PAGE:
If you are not familiar with Bosch, based upon the Michael Connelly novels, stop everything! Now in Season 6 on Amazon, the average, mind you average, Rotten Tomato score for each season is 96% and the average Audience score is 95%. Do you need to watch the prior seasons? Probably not, but the characters are so well developed that you will head back to Season 1, anyway.
Bosch (Season 6) brings us a cold case, dirty cops, mayor’s race, sovereign citizens, murder and terrorism, and that’s just in Episode 1. Bosch, trusted by the police chief, gets some special treatment by his superiors because he gets results. Others in law enforcement have differing opinions. It is this dynamic that works so well as the opening song repeats “I got a feeling that I can’t let go.” I have a feeling that Bosch will bash the bad guys and I give it 4.5 Gavels.
Eleven months after Season 5, Harry Bosch is still haunted by the death of 14 year old Daisy Clayton, some ten year earlier. His partner, Jerry Edgar, investigates two corrupt cops. In the midst, medical physicist steals cesium from a hospital as ransom for his kidnapped wife. His body is found on The Overlook. The massive search begins to locate the extremely toxic substance before it kills thousands and closes Dodger Stadium for 300 years. Did I mention that Police Chief Irving is running for Mayor of Los Angeles?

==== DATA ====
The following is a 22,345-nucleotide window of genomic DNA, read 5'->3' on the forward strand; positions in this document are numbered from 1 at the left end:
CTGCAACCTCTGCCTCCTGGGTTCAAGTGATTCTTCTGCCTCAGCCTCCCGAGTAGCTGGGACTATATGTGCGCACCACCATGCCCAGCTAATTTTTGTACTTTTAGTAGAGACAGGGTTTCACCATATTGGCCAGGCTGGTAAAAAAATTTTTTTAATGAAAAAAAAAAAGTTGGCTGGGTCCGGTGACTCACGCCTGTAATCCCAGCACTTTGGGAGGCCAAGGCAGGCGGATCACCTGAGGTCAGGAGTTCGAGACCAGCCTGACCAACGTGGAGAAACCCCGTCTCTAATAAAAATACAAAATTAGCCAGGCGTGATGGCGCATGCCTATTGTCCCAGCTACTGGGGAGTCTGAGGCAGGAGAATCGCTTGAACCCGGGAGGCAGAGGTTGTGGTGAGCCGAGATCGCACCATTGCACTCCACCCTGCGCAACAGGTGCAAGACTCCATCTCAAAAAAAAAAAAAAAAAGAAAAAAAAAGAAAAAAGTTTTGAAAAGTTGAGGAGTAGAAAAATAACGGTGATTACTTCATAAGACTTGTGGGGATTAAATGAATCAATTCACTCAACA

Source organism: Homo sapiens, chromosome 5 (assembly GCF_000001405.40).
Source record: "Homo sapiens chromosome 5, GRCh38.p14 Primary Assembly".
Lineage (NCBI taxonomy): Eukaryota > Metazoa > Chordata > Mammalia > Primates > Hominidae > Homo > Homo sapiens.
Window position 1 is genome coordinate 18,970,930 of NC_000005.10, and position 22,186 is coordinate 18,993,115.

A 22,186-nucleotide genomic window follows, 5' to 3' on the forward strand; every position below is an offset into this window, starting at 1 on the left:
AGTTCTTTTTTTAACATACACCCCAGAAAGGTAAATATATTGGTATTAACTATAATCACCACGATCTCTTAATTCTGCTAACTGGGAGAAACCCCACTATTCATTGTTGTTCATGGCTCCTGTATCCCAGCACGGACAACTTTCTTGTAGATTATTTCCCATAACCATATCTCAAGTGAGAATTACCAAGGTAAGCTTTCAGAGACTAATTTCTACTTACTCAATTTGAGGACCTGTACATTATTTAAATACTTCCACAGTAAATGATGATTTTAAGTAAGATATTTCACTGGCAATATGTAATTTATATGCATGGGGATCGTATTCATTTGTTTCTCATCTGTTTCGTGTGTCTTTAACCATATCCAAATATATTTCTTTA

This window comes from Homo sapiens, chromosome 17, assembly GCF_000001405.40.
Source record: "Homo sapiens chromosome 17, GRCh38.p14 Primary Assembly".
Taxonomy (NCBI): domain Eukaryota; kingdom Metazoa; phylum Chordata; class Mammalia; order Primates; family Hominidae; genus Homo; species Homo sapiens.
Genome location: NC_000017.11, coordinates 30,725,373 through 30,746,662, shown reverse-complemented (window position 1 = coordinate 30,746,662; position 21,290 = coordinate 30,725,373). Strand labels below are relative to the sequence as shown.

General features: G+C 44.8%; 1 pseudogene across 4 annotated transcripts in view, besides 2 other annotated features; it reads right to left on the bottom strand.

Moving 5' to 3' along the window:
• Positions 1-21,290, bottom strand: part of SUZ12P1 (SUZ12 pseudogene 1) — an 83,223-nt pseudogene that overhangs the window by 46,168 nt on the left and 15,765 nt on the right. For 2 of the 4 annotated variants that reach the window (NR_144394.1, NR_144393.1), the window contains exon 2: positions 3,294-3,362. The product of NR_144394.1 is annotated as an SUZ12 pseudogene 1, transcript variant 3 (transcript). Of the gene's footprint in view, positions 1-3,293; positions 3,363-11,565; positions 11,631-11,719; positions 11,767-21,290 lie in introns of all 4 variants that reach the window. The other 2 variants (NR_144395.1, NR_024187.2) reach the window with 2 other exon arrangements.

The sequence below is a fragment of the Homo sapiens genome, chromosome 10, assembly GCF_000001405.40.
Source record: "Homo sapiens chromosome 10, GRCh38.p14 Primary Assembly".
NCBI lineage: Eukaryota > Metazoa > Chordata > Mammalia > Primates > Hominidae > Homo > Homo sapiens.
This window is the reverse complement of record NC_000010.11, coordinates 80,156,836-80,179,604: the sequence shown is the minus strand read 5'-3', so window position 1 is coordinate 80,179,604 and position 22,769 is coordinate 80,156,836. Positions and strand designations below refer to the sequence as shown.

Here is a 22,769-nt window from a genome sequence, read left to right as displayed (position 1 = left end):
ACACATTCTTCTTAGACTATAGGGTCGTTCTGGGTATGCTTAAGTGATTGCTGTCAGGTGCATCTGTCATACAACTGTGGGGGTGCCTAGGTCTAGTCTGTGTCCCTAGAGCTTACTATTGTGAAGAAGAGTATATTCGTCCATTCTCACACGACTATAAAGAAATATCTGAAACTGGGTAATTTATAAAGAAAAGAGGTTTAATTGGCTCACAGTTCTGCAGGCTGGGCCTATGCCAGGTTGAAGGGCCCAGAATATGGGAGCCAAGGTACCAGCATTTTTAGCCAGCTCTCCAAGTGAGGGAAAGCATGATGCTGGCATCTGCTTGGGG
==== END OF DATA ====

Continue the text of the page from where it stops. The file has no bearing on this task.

Titus Welliver has somewhat of an odd acting style, reminiscent of David Caruso cocking his head in CSI: Miami. Still, as renegade detective Harry Bosch, this is his iconic role. Likewise, Jamie Hector‘s portrayal of Jerry Edgar allows him to blossom from questioning sidekick to major role-player. Another stiff, but effective, actor is Lance Reddick. Police Chief Irving does not suffer fools lightly. Madison Lintz plays Bosch’s daughter, Maddie. Now living with her father, this “intern” always comes up with a surprise or two.
At any one time, Bosch uses six, or more, detective teams working on various cases. This “old-fashioned detective yarn” does a very well showing their interplay, and sharing of tidbits of information. One critic notes “the exploration of moral gray areas makes Bosch more captivating than the average police procedural. Amazon’s long-running cop show has once again proven itself to be the most reliably entertaining series of its kind on TV.” Another writes “nuanced writing and a marvelous performance by Titus Welliver make Harry a singular character, a California combo of stone-faced avenger, laid-back hipster and tireless gumshoe.” Admittedly, the many subplots can be a bit perplexing at times, but that is part of its charm. I have been a huge fan of Bosch from its first episode and this season builds wonderfully on the past. Like Anne with an E and Outlander, it’s time to binge Bosch!
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